For two regular seasons in Montreal, Hall led the league in penalty minutes, first posting 100 in 1917-18 and then an absurd 135 over 16 games in 1918-19. “Long and checkered,” the World would call his career. Still, it was widely acknowledged that no other player had appeared in more Stanley Cup games than Hall, who eventually won three times with Kenora (1907) and Quebec (1912 and 1913). The cruel, ironic twist? On some level, by virtue of his style and endurance, Hall might’ve become more susceptible to the virus that claimed his life.
The day before Game 6, on March 31, the flu’s potentially fatal effects were treated like afterthoughts. Betting lines pegged the Mets as slight 5-to-4 favorites at home, according to the Gazette. Local talk, meanwhile, focused on the rules under which the game would be governed. Since Montreal and Seattle hailed from different leagues, they had been alternating between the Pacific League's seven-on-seven format (Games 1, 3 and 4) and the NHL's six-on-six (Games 3-5). With the Cup at stake, the home team's style would again be employed, to its presumed benefit.
“The Mets will be able to use their passing game once more, and the penalty system of the [Pacific] League will discourage rough play,” the Gazette wrote in its April 1 edition. “Despite their defeat on Saturday, when the Frenchmen came from behind and won in an overtime struggle, every one of the Seattle men are expected to be champions of the universe after Tuesday’s game.”
Even so, both sides had been decimated throughout the punishing series. Five Seattle players were nursing ailments, including defenseman Bobby Rowe (ankle) and winger Frank Foyston (thigh). Montreal, meanwhile, was expected to dress only eight skaters, not including Hall, whose condition was ruled as “seriously ill and…unable to leave his bed.” Reported the Gazette: “The great overtime games of the series have taxed the vitality of the players to such an extent that they are in poor shape indeed to fight off such a disease as influenza. However, the Canadiens are being given the very best of care, nurses and physicians being in attendance at all times on them and every other attention is being shown the stricken players.”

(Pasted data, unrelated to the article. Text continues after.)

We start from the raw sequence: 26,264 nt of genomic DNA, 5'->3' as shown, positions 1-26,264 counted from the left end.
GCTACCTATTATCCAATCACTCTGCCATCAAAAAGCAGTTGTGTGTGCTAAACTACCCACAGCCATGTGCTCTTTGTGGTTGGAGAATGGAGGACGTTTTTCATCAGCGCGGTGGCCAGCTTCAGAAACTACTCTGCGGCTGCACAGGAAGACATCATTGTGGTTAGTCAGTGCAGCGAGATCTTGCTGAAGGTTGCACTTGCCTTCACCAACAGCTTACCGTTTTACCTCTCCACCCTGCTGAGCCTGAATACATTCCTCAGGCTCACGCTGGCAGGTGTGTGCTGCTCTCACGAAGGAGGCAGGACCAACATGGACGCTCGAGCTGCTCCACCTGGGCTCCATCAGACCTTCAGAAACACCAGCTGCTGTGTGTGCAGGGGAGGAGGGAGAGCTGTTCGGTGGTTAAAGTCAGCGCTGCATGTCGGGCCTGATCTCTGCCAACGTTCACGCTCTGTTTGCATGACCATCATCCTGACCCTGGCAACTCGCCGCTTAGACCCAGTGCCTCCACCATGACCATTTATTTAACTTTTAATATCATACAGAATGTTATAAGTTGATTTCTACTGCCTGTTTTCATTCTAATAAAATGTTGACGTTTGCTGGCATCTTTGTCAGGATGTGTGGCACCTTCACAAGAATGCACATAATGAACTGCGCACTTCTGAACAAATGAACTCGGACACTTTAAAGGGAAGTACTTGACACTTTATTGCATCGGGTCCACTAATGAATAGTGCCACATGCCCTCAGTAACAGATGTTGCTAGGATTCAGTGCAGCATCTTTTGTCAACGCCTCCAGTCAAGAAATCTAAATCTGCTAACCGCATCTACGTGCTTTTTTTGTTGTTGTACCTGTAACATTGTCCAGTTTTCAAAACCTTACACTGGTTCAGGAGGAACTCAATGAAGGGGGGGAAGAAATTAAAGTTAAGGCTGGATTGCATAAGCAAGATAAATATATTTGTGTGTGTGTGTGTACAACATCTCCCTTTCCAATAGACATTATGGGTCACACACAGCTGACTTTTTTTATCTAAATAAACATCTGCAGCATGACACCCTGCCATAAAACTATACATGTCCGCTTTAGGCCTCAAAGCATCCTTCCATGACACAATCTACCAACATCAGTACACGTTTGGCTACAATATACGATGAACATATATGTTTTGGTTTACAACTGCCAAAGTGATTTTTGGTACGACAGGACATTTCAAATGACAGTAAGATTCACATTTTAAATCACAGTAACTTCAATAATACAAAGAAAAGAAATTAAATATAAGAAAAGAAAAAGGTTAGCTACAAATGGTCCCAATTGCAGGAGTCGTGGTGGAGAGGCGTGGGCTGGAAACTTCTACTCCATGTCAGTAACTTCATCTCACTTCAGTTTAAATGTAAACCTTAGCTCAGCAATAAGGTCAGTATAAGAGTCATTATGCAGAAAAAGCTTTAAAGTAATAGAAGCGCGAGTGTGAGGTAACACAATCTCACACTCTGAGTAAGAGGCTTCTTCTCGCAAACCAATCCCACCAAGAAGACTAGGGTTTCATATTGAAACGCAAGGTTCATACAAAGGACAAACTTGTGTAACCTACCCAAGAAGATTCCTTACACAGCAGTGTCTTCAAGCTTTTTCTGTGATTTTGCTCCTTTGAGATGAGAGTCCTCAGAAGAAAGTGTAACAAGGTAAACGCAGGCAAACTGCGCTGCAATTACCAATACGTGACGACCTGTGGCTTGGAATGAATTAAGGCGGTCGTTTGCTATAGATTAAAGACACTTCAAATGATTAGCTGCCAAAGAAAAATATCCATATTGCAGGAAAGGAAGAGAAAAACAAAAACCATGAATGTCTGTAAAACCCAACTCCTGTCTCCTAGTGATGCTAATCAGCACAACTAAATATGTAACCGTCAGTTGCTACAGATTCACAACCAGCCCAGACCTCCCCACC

Better safe than sorry, of course, and so it was that the April 2 headlines declared, “World’s Hockey Series Cancelled.” This went over far better than one assumes it might in, say, the Twitter age. Kennedy, the Montreal head coach, suggested borrowing several players from a local club in Victoria, B.C., and continuing the game that way, but was overruled. (This likely would’ve been a terrible idea; it was believed that the Canadiens had contracted the disease in that very city.) Proceeds were evenly divided between the two clubs, instead of the initially planned 60-40 split. And since Toronto had beaten Vancouver for the 1918 title, the Stanley Cup was ruled to remain back east, under the NHL’s claim; sportsmanly enough, Mets manager Pete Muldoon passed on the opportunity to protest the split decision on his team’s behalf.
“This has been the most peculiar series in the history of the sport,” Pacific League president Frank Patrick said. “Precedent after precedent had been broken. There never was another series of games like the present one. We are sorry that the Seattle fans could not witness the deciding struggle, however confident they were of winning, but the circumstances were such that it would have been impossible to play the game.”
Two days later, the truly tragic news landed. “Veteran Joe Hall Called By Death,” read the Gazette’s headline. And then the subhed: “Noted Hockey Player a Victim of Pneumonia Following Attack of Influenza.” Along with winger Jack McDonald, Hall had been checked into a local Seattle hospital after the cancelation of Game 6. But while McDonald—plus Kennedy and the other Canadiens—recovered, Hall died on April 5 at 3 p.m., at the Columbus Sanitarium. His body was scheduled to return to his family in Brandon. And in 1961, the year the Hockey Hall of Fame opened its museum doors in Toronto, Hall was posthumously—and appropriately—inducted.
“One of the real veterans of hockey,” Patrick said at the time. “The game suffered a loss by his passing. Off the ice he was one of the jolliest, best-hearted, most popular men who ever played.”